Novel on the Indian mutiny, a classic
Meaningless and merciless mutiny
By on Aug 21, 2001
This book reminds me the masterpiece of Pushkin "The Captain's Daughter". Pushkin wrote about the greatest Russian peasant's mutiny, so calles "Pougatchevschina". Masters wrote about the Indian mutiny. The problem is just the same - the price of justice. You can be absolutely politically correct and think that Pougatchev and Rani Sumitra were the greatest patriots possible. You may be absolutely sure that Russian serfdom & British raj are abominable. But the fact is that the victory of Russian peasants or Indian sepoys will be the beginning of chaos. Pushkin wrote about "meaningless and merciless Russian riot". Masters understands what does it mean. As an Anglo-Indian he lived through the downfall of his world and he write about his own hard earned experience . Rodney Savage, the hero, lived through the destruction and death of everything he thought true: his family, his regiment, his faith and his spiritual innocence. This book is about the acquisition of humanity by the man who has to start all over again. "Nightrunners" is a bit old-fashioned. Of cource, Kipling's influence is very strong, but I recommend it to everybody who want to read about the real mutiny & not about the much praised "fight for freedom and independence". P.S. English is not my native language, so excuse me for my mistakes.
A Great Story
By Toolmannh on Mar 14, 2006
I fall somewhere in between the other two reviewers of this book. I believe this is one of John Master's best books (excepting his autobiographical material) and deserves five stars for the quality of the writing and storytelling. There is no denying the very different perspectives on the events recounted in this book, but I believe that one of the reviewers has forgotten that the story is fictional, told from the viewpoint of the English. There is certainly an equally compelling story to be told from the Indian viewpoint, and I would happily read that story too, but I believe that Master's viewpoint of the events is more nuanced than the other reviewer gives him credit for. Mutiny, rebellion, war for independence, call it what you will, it's a compelling read and I heartily recommend the book, or Patrick Tull's excellent reading of the book on audio.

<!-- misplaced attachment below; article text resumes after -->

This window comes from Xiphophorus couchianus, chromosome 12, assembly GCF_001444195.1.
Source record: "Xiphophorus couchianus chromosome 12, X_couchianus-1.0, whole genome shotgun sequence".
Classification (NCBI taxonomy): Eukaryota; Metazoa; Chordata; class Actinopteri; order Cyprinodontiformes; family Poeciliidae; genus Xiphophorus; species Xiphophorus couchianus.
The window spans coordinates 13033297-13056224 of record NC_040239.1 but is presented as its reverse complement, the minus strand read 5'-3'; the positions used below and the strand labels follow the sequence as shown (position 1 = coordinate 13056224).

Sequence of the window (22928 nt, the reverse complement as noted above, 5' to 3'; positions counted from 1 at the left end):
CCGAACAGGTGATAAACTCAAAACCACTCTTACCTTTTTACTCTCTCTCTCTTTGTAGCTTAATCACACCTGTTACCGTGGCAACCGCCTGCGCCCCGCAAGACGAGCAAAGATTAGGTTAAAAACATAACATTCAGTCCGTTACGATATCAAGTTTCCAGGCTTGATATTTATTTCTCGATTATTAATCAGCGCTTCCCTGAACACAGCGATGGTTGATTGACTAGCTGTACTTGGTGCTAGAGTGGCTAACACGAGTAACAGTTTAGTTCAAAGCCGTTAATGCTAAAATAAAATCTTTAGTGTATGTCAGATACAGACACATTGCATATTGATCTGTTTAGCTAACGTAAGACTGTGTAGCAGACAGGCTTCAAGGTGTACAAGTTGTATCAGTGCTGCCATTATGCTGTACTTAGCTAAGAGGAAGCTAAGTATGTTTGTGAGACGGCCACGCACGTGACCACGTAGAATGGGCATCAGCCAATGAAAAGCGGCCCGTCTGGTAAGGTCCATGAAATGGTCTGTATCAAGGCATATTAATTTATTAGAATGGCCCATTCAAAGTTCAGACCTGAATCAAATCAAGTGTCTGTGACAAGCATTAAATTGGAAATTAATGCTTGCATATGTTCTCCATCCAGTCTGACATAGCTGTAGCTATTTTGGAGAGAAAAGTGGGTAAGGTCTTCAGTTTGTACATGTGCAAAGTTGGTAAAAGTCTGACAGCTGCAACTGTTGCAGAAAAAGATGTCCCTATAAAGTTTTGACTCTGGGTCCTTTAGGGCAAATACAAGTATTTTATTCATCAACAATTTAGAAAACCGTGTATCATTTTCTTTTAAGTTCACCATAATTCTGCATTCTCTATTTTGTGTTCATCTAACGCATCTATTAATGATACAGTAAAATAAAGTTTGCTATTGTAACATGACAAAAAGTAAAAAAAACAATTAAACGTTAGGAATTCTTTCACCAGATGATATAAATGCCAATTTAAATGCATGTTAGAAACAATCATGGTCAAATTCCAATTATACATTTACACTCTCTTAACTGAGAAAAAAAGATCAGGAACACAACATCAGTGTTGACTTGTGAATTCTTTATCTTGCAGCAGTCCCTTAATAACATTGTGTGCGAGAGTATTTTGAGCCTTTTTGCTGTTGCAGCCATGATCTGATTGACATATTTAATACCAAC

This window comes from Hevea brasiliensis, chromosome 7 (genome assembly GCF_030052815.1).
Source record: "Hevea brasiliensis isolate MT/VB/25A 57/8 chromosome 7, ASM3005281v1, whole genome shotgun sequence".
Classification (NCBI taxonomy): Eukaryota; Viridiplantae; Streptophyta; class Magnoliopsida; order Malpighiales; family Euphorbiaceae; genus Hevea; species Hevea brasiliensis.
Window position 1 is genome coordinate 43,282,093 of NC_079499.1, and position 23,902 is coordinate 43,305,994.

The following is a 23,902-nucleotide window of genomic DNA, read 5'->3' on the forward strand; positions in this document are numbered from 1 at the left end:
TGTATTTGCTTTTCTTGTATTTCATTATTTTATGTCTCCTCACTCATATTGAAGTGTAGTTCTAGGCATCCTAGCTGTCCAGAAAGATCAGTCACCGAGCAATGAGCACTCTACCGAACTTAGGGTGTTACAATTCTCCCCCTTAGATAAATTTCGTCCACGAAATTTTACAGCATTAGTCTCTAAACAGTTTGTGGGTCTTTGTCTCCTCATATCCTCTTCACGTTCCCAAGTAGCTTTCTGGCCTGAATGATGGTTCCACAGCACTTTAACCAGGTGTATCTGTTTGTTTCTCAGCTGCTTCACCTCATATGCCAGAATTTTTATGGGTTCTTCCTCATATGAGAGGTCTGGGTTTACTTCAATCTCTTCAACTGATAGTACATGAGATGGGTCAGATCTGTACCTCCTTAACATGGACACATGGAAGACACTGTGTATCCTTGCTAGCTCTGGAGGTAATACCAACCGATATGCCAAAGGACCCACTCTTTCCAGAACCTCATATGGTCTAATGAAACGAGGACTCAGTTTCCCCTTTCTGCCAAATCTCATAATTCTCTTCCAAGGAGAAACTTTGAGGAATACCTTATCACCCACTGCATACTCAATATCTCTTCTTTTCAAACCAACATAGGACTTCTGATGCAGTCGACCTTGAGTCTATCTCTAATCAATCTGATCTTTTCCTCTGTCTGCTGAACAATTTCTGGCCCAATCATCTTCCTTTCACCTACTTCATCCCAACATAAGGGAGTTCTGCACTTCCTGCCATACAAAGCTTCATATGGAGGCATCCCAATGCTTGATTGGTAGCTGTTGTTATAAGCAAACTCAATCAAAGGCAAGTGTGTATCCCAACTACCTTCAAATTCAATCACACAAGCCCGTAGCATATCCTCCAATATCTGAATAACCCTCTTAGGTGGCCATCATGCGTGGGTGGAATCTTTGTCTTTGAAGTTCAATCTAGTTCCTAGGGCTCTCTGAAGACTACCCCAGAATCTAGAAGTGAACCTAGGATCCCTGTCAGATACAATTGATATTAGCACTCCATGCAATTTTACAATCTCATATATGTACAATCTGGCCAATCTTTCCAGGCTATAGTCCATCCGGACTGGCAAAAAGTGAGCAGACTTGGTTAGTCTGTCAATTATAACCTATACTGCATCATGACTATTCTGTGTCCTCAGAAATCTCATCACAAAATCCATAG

India in its glory, in 1857.
By Newcastle Bookworm on Jan 04, 2011
The scenery, sights, sounds, smells and societies of India in 1857. Masters was born in Calcutta, the fifth generation of his family to serve in India. His knowledge of and love for India is mind-blowing, and his adventures are hair-raising.
By Lapiz on Apr 06, 2014
fictictious account of the 1857 sepoy muntiny told in kipling manner. mix of romance, action, adventure, and history. similar to the four feathers.
India under the Raj and the rise of independence
By Frances Burke on Oct 15, 2013
An exciting story of events leading up to the Indian Mutiny from the viewpoint of a British Army officer, this is a moving explanation of the feelings on both sides of the conflict. The writer shows empathy and depth of knowledge while creating a fascinating cast of characters. I could smell the dust and the blood, feel the heat and enter into the mystery of India in the final days of the Raj.
a book you cannot put down until you are finnished
By Dianne Hafely on Apr 27, 2013